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NEWS
Created 23 May 2018
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Research into robotic replacements for bees is being spearheaded by Eijiro Miyako at Japan’s National Institute of Advanced Industrial Science and Technology. A manually controlled drone, the device is around four centimeters wide and is covered in horse hair treated with a gel designed to collect pollen. In March, US retail giant Walmart filed a patent for robotic bees that it hopes will be able to pollinate crops like their real-life counterparts. Although the company’s plans for the robotic-swarm patent are unclear, some experts believe the retail giant is moving further into the agriculture market.
Created 27 April 2018
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De Standaard 25 april 2018

...De lijst van innovatieve universiteiten werd opgesteld in samenwerking met Clarivate Analytics. Er werd voornamelijk rekening gehouden met patenten en wetenschappelijke verwijzingen...

Created 27 April 2018
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De Tijd 27 april 2018 (Tom Michielsen, Redacteur Ondernemen) België is een innovatiekampioen in de wereld van plastics, chemicaliën, geneesmiddelen en vaccins. Met 417 toegekende patenten in 2017 staan de Belgische chemie en farma op de elfde plaats in de wereld.

Van de 1.215 toegekende Belgische patenten ging een derde (34%) naar de chemie. Nergens ter wereld is dat aandeel zo groot. Biotech (20%), fijnchemie (18%), geneesmiddelen (14%) en kunststoffen (polymeren, composieten) nemen het grootste deel voor hun rekening.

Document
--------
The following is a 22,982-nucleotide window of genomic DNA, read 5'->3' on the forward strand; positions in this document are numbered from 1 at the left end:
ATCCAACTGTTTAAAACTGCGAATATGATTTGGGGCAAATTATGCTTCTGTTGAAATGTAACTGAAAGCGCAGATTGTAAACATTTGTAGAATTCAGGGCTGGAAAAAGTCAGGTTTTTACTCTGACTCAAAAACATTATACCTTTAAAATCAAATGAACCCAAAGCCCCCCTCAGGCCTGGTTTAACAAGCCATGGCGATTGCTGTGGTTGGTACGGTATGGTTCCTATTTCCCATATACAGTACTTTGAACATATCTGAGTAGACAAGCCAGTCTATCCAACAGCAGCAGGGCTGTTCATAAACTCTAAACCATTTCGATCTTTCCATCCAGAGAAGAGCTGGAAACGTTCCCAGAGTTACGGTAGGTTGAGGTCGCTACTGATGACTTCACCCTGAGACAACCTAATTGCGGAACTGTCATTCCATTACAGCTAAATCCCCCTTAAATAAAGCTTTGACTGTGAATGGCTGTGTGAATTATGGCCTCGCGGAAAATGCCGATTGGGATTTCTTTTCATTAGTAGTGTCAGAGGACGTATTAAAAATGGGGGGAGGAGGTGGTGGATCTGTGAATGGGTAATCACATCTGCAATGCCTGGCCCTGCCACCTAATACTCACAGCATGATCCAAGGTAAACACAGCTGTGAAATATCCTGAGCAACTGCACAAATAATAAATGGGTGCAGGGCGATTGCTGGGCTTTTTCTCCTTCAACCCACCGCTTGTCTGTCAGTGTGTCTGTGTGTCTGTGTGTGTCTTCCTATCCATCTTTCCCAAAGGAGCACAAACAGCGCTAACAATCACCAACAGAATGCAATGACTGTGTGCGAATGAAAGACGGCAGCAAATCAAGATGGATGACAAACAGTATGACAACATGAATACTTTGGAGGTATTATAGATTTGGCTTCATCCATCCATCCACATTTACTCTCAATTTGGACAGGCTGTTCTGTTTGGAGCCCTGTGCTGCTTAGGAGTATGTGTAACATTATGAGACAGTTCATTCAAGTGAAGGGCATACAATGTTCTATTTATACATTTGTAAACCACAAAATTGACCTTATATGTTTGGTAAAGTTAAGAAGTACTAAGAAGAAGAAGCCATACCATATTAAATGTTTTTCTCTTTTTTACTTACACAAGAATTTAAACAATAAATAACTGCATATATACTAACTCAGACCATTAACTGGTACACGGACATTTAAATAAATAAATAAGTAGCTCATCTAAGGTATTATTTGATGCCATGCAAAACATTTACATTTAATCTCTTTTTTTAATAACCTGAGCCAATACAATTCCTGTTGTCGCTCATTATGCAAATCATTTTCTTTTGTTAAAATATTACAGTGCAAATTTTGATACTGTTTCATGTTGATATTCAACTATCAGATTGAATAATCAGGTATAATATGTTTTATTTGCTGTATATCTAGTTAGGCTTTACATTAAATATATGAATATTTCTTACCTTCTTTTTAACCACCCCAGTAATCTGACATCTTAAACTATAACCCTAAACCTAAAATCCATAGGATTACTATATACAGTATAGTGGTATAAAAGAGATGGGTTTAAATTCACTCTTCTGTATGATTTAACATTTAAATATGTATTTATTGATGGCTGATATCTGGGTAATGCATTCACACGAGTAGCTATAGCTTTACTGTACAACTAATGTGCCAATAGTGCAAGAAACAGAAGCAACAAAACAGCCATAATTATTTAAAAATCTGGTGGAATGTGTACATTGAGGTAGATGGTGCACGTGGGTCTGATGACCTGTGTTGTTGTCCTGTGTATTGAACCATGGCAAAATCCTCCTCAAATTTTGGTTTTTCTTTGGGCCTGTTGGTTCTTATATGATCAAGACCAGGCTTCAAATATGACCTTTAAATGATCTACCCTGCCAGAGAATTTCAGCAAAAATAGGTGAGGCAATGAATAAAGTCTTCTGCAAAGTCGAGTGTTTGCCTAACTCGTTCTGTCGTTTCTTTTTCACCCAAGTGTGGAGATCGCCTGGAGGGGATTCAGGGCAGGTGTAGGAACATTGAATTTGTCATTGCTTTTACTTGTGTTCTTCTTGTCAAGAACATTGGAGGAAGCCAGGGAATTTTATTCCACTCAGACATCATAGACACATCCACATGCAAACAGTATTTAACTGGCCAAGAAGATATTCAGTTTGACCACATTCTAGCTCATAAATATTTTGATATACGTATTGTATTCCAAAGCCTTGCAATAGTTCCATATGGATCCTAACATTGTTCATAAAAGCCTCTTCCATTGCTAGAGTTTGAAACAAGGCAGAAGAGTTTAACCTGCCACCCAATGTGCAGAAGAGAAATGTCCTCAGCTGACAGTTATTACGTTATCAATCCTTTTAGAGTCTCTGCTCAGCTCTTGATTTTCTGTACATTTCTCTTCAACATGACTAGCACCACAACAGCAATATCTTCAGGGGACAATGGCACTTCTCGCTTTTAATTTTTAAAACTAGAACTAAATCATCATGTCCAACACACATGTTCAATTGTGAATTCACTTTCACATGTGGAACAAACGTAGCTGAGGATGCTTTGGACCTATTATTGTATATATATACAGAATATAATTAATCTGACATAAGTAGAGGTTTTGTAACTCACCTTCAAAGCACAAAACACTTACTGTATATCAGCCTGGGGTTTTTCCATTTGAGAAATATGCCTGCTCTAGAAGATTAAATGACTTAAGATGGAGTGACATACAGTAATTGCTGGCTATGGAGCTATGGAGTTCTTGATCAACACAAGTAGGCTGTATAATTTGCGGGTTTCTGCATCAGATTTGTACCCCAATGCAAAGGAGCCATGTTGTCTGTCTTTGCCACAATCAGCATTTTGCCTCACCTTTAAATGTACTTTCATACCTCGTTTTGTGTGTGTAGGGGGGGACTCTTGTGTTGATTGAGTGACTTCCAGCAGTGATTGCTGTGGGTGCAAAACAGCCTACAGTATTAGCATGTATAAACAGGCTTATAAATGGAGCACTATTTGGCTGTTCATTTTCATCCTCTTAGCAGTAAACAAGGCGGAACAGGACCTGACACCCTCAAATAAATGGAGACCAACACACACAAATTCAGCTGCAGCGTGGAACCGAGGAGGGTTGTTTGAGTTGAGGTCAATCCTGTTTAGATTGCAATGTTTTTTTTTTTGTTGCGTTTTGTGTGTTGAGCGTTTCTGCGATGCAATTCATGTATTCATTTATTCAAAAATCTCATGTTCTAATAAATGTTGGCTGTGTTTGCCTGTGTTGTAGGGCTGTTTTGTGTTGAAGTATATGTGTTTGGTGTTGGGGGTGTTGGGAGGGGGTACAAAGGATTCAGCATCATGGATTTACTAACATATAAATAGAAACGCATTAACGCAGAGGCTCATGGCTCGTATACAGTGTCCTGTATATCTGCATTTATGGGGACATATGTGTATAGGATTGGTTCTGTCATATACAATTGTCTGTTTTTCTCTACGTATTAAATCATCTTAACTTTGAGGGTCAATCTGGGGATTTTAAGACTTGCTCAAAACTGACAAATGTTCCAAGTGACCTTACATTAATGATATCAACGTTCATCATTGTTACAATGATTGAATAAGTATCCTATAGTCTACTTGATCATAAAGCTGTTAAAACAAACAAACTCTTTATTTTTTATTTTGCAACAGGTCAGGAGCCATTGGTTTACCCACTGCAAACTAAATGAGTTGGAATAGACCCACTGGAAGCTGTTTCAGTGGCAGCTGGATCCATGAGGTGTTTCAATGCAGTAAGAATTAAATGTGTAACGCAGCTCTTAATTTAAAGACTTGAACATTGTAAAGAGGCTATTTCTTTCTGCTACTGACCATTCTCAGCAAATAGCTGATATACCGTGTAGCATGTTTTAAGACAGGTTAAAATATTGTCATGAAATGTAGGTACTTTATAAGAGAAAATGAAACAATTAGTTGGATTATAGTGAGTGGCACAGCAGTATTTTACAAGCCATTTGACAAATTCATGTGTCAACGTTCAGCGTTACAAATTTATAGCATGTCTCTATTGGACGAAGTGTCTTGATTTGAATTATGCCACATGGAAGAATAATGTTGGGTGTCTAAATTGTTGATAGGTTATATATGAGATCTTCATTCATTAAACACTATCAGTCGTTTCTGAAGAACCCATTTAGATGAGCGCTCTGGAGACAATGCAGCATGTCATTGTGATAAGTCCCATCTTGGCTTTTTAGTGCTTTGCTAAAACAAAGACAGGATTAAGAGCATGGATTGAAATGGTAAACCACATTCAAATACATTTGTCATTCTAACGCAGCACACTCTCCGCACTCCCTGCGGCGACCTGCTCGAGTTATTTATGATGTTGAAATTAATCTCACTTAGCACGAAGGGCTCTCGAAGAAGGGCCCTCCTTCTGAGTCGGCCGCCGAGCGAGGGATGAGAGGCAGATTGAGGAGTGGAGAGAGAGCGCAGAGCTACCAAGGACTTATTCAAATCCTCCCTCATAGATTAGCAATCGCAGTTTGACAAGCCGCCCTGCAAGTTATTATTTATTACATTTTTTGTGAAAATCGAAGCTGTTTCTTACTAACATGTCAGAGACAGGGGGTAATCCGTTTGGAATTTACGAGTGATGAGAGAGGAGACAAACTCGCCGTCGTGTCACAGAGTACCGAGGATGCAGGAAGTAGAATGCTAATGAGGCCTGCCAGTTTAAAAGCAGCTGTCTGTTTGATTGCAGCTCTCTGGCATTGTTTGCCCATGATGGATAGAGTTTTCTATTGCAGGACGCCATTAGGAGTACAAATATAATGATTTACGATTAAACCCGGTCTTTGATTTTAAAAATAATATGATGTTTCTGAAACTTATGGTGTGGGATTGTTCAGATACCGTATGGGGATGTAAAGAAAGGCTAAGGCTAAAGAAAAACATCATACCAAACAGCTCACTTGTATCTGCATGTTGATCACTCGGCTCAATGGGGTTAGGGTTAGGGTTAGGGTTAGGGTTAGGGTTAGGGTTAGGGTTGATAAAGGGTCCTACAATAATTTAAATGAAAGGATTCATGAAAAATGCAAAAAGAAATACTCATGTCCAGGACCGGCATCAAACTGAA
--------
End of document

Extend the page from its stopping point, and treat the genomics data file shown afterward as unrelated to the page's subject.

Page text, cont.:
Created 14 March 2018
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Het Europees Octrooibureau heeft zijn statistieken voor 2017 gepubliceerd. Het aantal octrooiaanvragen is met 3,9 procent gestegen tot een nieuw record van 165.590. België verliest een plaatsje in de hitlijst en eindigt dertiende met 2155 aanvragen.

 

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Created 06 February 2018
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The Broad Institute has been dealt a big blow in its battle for CRISPR/Cas9 intellectual property, with the European Patent Office revoking one of its patents.

CRISPR/Cas9 has been hailed as the ‘scientific discovery of the century’ due to its capacity to modify the genome for the treatment of genetic diseases. The Broad Institute, set up by MIT and Harvard in 2004 to use genomics to improve human health, successfully obtained a patent from the US Patent Office for its use in eukaryotes. However, the European Patent Office (EPO) has revoked the first of several patents obtained by the Broad Institute, citing a clear lack of novelty.

Created 06 February 2018
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Bank of America has more blockchain-related patents than any other firm in the U.S., according to a new report by New York-based law firm EnvisionIP.

According to the report, Bank of America has 43 patents while Mastercard and IBM have 27 each, followed by 14 from Fidelity.

The report counted a total of 1,045 blockchain related patents. Of this number, about 60% of patents were filed by blockchain companies, while the financial services sector accounted for 20%.

Read more at Finextra and Payments Source.

Created 08 January 2018
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A review of 2017 by Gene Quinn of IPWatchdog in 10 patent stories.